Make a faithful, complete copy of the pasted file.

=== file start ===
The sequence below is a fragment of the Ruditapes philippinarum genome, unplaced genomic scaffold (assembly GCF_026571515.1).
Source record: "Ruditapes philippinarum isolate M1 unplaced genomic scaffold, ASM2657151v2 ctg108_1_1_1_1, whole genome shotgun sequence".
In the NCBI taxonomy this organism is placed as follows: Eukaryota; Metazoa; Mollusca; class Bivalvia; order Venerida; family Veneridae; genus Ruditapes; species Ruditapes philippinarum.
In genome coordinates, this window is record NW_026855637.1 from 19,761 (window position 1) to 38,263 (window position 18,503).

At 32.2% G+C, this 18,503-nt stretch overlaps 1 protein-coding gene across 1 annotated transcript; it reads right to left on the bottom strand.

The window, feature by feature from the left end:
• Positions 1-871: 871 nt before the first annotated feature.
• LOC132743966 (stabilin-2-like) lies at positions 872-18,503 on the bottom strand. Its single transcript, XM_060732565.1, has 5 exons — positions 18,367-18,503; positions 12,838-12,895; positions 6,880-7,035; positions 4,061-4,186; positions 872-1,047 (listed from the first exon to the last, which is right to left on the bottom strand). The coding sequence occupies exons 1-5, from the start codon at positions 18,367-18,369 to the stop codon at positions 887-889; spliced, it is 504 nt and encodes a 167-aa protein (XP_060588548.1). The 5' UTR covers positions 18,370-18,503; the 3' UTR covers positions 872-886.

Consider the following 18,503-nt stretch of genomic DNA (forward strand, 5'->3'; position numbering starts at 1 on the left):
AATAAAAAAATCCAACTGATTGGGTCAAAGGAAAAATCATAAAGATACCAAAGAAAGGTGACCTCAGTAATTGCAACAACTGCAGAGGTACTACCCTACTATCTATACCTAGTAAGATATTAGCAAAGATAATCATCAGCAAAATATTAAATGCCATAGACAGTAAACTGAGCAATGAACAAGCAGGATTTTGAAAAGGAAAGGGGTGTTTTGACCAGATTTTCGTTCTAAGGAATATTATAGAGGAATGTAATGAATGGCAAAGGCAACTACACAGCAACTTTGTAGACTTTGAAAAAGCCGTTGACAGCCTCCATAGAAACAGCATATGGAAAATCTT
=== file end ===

The sequence below is a fragment of the Ruditapes philippinarum genome, unplaced genomic scaffold (assembly GCF_026571515.1).
Source record: "Ruditapes philippinarum isolate M1 unplaced genomic scaffold, ASM2657151v2 ctg108_1_1_1_1, whole genome shotgun sequence".
In the NCBI taxonomy this organism is placed as follows: Eukaryota; Metazoa; Mollusca; class Bivalvia; order Venerida; family Veneridae; genus Ruditapes; species Ruditapes philippinarum.
In genome coordinates, this window is record NW_026855637.1 from 19,761 (window position 1) to 38,263 (window position 18,503).

At 32.2% G+C, this 18,503-nt stretch overlaps 1 protein-coding gene across 1 annotated transcript; it reads right to left on the bottom strand.

The window, feature by feature from the left end:
• Positions 1-871: 871 nt before the first annotated feature.
• LOC132743966 (stabilin-2-like) lies at positions 872-18,503 on the bottom strand. Its single transcript, XM_060732565.1, has 5 exons — positions 18,367-18,503; positions 12,838-12,895; positions 6,880-7,035; positions 4,061-4,186; positions 872-1,047 (listed from the first exon to the last, which is right to left on the bottom strand). The coding sequence occupies exons 1-5, from the start codon at positions 18,367-18,369 to the stop codon at positions 887-889; spliced, it is 504 nt and encodes a 167-aa protein (XP_060588548.1). The 5' UTR covers positions 18,370-18,503; the 3' UTR covers positions 872-886.

Consider the following 18,503-nt stretch of genomic DNA (forward strand, 5'->3'; position numbering starts at 1 on the left):
AATAAAAAAATCCAACTGATTGGGTCAAAGGAAAAATCATAAAGATACCAAAGAAAGGTGACCTCAGTAATTGCAACAACTGCAGAGGTACTACCCTACTATCTATACCTAGTAAGATATTAGCAAAGATAATCATCAGCAAAATATTAAATGCCATAGACAGTAAACTGAGCAATGAACAAGCAGGATTTTGAAAAGGAAAGGGGTGTTTTGACCAGATTTTCGTTCTAAGGAATATTATAGAGGAATGTAATGAATGGCAAAGGCAACTACACAGCAACTTTGTAGACTTTGAAAAAGCCGTTGACAGCCTCCATAGAAACAGCATATGGAAAATCTT